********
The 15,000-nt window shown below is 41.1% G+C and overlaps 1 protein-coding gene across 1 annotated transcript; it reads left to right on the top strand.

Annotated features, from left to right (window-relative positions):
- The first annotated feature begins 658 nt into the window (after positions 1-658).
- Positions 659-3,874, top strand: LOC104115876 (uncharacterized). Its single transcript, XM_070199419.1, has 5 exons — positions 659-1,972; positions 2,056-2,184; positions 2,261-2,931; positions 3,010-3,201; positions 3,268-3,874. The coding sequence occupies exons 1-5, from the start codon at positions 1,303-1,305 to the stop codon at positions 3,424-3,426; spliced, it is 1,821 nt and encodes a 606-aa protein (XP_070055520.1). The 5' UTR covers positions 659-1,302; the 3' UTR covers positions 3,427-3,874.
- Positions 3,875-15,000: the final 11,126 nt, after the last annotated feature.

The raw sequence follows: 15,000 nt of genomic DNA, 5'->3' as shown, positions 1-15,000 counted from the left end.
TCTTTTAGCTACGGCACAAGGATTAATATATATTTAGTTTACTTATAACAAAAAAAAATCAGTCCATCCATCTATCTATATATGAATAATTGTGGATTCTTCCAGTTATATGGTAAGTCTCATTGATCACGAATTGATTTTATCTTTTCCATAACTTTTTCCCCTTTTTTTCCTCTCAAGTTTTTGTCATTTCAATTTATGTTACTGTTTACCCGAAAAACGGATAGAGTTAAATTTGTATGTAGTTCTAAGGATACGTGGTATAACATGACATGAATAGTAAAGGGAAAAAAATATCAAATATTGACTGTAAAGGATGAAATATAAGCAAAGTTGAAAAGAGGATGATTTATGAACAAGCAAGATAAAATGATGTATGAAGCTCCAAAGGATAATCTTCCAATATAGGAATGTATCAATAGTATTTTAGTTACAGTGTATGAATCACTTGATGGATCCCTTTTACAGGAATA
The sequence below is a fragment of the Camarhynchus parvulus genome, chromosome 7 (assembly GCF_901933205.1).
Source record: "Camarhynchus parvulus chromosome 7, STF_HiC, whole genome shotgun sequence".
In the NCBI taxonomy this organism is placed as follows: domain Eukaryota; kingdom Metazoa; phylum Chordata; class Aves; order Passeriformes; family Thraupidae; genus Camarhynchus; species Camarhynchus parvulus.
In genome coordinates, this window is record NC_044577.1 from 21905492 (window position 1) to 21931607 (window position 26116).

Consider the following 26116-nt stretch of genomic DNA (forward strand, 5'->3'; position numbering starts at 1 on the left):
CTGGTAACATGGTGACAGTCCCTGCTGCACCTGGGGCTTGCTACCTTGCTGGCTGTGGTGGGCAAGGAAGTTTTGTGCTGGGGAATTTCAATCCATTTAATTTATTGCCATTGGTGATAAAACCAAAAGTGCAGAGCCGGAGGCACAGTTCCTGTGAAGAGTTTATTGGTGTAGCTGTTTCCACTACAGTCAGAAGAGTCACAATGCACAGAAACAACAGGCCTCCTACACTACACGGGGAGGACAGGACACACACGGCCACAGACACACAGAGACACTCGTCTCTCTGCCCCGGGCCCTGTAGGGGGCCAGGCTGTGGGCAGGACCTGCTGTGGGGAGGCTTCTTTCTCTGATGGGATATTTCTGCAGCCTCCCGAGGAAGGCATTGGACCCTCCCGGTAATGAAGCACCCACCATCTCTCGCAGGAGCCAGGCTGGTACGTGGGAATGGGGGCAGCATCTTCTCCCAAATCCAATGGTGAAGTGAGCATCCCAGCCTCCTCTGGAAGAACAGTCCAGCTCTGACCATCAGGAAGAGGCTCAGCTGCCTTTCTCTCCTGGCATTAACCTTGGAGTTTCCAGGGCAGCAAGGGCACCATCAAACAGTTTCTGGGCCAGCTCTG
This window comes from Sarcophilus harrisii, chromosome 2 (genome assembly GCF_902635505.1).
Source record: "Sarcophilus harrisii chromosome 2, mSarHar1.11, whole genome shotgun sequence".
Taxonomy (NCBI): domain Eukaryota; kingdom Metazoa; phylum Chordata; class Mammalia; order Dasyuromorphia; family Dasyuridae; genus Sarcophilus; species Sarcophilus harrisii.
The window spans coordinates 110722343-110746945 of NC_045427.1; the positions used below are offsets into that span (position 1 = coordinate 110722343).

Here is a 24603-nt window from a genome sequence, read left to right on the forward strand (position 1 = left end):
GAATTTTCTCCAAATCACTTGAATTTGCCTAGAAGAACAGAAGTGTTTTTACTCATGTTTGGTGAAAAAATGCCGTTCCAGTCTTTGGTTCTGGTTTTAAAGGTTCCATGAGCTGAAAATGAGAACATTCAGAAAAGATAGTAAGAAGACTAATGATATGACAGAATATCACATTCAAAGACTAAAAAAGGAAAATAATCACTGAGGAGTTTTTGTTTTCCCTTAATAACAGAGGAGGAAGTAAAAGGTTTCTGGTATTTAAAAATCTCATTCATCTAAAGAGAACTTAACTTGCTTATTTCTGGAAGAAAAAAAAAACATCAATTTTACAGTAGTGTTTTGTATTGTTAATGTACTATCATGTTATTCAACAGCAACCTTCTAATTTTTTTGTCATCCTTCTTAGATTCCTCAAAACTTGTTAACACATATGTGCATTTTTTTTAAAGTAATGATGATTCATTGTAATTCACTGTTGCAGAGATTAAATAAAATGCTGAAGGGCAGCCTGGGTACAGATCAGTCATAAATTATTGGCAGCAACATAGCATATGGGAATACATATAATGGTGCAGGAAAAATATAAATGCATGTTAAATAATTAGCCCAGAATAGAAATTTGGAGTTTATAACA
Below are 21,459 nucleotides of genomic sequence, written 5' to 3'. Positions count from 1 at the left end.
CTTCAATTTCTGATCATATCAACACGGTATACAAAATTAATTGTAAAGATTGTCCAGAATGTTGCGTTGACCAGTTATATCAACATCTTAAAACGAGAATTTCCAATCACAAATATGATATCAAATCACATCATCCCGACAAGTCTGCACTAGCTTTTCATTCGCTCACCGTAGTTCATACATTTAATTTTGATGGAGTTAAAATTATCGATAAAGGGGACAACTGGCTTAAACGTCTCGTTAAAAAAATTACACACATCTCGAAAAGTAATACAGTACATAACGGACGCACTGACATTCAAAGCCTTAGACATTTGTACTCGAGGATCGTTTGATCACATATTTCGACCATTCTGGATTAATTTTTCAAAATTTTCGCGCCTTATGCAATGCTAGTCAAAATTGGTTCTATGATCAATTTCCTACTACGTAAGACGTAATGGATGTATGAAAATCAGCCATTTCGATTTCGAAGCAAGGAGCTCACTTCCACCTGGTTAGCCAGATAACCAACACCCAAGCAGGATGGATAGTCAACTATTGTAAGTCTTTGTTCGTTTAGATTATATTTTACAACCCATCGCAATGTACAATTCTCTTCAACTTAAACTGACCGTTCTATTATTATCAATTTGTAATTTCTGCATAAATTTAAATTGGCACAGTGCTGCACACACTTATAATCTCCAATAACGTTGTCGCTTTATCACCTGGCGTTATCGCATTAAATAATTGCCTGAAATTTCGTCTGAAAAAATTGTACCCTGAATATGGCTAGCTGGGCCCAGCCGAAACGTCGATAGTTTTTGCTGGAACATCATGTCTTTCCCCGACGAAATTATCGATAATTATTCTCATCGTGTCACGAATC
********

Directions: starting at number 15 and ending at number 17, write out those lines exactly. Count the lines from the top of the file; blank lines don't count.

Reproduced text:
Source record: "Sarcophilus harrisii chromosome 2, mSarHar1.11, whole genome shotgun sequence".
Taxonomy (NCBI): domain Eukaryota; kingdom Metazoa; phylum Chordata; class Mammalia; order Dasyuromorphia; family Dasyuridae; genus Sarcophilus; species Sarcophilus harrisii.
The window spans coordinates 110722343-110746945 of NC_045427.1; the positions used below are offsets into that span (position 1 = coordinate 110722343).